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Living Through Pain

Pain during menstrual periods is something all women around the world deal with. Sravya, too, has been suffering from this pain her entire life. However, her situation is quite different than what we go through on a monthly basis.


Sravya Paluri is a graduate student in neuroscience at the University of British Columbia in Vancouver. She was born and brought up in India and is currently studying in Canada. About two years ago, she developed endometriosis, a chronic incurable disease where tissue that normally lines the uterus grows around it onto other organs, tying them together.


"I really struggled to be taken seriously by Canadian doctors- they did not believe my pain, refused to take an ultrasound and refused to refer my case to a gynecologist. Consequently, my uterine tumor went undiagnosed for months together along with my endometriosis. To make matters worse, we discovered later that the birth control pills they gave to control the pain contained high levels of estrogen, which might have even promoted tumor growth. My endometriosis worsened so much over a few months, that I was in pain every single day for every single minute, irrespective of my menstrual cycle. Unable to handle my mental agony and physical pain, I took a break from my studies, mentally preparing to never come back. I went back to India to be with my family and realized that the private health care in India is way better than Candian healthcare. My tumor was taken out, but again my pain from endometriosis was disregarded. I struggled to be believed by Indian doctors too."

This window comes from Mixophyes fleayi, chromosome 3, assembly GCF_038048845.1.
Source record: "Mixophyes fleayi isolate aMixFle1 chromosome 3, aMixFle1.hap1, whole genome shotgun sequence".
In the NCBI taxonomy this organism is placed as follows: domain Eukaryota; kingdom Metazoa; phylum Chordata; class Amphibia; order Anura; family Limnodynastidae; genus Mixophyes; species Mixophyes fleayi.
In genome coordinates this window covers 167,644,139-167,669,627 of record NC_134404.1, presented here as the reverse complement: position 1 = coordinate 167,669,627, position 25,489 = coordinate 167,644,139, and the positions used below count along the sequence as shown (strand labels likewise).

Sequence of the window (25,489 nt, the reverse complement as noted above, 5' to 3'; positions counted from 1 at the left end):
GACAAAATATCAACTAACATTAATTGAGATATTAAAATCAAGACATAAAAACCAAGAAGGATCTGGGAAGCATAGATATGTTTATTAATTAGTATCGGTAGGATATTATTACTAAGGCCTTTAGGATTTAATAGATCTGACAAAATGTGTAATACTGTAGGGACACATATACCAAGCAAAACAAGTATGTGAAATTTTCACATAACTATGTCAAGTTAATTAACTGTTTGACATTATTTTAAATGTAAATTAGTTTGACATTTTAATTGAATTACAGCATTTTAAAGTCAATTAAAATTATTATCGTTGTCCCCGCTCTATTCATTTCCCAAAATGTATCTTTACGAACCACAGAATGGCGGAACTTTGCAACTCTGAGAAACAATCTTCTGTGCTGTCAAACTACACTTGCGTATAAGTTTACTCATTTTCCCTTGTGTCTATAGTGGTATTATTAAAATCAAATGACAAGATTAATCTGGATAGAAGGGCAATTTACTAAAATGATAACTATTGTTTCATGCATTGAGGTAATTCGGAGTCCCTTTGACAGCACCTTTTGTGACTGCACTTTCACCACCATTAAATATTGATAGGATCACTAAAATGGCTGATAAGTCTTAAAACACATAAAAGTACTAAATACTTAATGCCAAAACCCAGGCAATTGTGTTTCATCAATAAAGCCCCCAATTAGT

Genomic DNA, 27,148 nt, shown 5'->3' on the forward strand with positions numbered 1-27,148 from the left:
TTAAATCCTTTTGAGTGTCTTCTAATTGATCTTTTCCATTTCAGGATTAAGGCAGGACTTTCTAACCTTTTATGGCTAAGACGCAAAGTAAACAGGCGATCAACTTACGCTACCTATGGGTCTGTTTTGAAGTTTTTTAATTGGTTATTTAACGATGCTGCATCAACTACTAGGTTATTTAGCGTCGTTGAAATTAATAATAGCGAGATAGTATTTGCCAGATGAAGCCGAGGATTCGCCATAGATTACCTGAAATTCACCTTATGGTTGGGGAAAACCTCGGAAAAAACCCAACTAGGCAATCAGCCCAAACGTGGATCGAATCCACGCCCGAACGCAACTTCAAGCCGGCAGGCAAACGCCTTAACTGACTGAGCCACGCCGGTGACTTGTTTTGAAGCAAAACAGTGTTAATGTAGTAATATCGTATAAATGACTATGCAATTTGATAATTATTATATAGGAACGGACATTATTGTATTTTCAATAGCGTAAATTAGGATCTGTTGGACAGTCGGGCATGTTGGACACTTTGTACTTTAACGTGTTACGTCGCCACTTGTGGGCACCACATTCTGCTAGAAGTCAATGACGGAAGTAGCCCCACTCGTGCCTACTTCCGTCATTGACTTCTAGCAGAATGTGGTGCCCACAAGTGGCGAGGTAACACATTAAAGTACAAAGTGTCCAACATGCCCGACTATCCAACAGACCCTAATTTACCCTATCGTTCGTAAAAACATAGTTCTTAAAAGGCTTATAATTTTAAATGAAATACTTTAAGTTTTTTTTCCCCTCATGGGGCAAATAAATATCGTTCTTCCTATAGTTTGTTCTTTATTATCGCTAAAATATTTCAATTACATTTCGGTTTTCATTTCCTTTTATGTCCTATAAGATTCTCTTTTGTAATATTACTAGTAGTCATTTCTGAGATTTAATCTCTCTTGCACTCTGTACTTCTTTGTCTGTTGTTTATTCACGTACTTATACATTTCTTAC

Thankfully, however, she was able to find doctors who could reduce her pain. After her surgery, the pain only occurs during menstrual cycles. This has allowed her to continue her PhD studies. What is surprising is that though it is one of the most painful diseases someone could have (endometriosis affects 10% of all women today), there is no awareness about it in society.


"During my journey of understanding what endometriosis is, I realized that it affects 10% of all women, and it takes on average of 7-8 years to be diagnosed with endometriosis. This is partly because women are told that ‘period pain is normal’. It is infuriating to realized that so many women suffer either in silence or are dismissed by doctors. This is a worldwide problem, and women from all countries have recently started complaining about it. It is strange that inspire of growing up in a privileged society, I had never heard of it before."


Millions of women like Sravya suffer daily but have no knowledge of the cause behind their pain. Sravya has worked to raise awareness in the community of endometriosis and other menstrual health diseases. Her courage and strength has motivated those around her. Hopefully, this situation changes in the upcoming decade though the effort of raising awareness by citizens around the world like Sravya Paluri.



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